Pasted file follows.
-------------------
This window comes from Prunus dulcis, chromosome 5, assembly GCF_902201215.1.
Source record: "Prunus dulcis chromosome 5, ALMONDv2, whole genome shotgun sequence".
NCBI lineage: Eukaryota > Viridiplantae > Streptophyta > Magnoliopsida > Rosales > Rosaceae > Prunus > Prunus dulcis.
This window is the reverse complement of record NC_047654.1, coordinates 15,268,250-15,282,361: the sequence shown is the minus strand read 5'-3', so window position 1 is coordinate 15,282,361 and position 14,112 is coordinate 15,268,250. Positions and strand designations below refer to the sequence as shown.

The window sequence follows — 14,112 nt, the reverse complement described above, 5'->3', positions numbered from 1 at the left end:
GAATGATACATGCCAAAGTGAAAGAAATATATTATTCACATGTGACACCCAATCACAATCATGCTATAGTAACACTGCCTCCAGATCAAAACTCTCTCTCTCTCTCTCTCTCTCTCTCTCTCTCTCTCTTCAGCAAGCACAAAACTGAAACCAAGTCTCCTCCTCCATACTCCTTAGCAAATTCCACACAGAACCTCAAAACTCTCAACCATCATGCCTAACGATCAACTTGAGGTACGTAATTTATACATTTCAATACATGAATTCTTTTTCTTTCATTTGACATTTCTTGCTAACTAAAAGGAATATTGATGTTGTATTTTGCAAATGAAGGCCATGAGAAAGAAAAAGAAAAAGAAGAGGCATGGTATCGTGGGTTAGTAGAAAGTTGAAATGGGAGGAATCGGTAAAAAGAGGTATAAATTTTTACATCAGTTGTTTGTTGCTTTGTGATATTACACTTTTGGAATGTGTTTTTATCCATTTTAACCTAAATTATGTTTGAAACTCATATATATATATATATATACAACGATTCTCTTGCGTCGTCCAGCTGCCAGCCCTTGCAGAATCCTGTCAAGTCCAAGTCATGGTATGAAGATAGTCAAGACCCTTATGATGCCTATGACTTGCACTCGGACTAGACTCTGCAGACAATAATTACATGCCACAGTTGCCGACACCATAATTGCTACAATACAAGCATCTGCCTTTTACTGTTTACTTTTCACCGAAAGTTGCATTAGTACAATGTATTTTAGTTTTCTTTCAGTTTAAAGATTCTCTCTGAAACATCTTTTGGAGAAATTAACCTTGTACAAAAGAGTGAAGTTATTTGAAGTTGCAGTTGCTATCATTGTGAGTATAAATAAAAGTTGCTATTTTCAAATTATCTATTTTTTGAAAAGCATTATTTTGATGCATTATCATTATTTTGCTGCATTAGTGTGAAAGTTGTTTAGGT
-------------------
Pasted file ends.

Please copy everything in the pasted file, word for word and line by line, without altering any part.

This window comes from Prunus dulcis, chromosome 5, assembly GCF_902201215.1.
Source record: "Prunus dulcis chromosome 5, ALMONDv2, whole genome shotgun sequence".
NCBI lineage: Eukaryota > Viridiplantae > Streptophyta > Magnoliopsida > Rosales > Rosaceae > Prunus > Prunus dulcis.
This window is the reverse complement of record NC_047654.1, coordinates 15,268,250-15,282,361: the sequence shown is the minus strand read 5'-3', so window position 1 is coordinate 15,282,361 and position 14,112 is coordinate 15,268,250. Positions and strand designations below refer to the sequence as shown.

The window sequence follows — 14,112 nt, the reverse complement described above, 5'->3', positions numbered from 1 at the left end:
GAATGATACATGCCAAAGTGAAAGAAATATATTATTCACATGTGACACCCAATCACAATCATGCTATAGTAACACTGCCTCCAGATCAAAACTCTCTCTCTCTCTCTCTCTCTCTCTCTCTCTCTCTCTTCAGCAAGCACAAAACTGAAACCAAGTCTCCTCCTCCATACTCCTTAGCAAATTCCACACAGAACCTCAAAACTCTCAACCATCATGCCTAACGATCAACTTGAGGTACGTAATTTATACATTTCAATACATGAATTCTTTTTCTTTCATTTGACATTTCTTGCTAACTAAAAGGAATATTGATGTTGTATTTTGCAAATGAAGGCCATGAGAAAGAAAAAGAAAAAGAAGAGGCATGGTATCGTGGGTTAGTAGAAAGTTGAAATGGGAGGAATCGGTAAAAAGAGGTATAAATTTTTACATCAGTTGTTTGTTGCTTTGTGATATTACACTTTTGGAATGTGTTTTTATCCATTTTAACCTAAATTATGTTTGAAACTCATATATATATATATATATACAACGATTCTCTTGCGTCGTCCAGCTGCCAGCCCTTGCAGAATCCTGTCAAGTCCAAGTCATGGTATGAAGATAGTCAAGACCCTTATGATGCCTATGACTTGCACTCGGACTAGACTCTGCAGACAATAATTACATGCCACAGTTGCCGACACCATAATTGCTACAATACAAGCATCTGCCTTTTACTGTTTACTTTTCACCGAAAGTTGCATTAGTACAATGTATTTTAGTTTTCTTTCAGTTTAAAGATTCTCTCTGAAACATCTTTTGGAGAAATTAACCTTGTACAAAAGAGTGAAGTTATTTGAAGTTGCAGTTGCTATCATTGTGAGTATAAATAAAAGTTGCTATTTTCAAATTATCTATTTTTTGAAAAGCATTATTTTGATGCATTATCATTATTTTGCTGCATTAGTGTGAAAGTTGTTTAGGT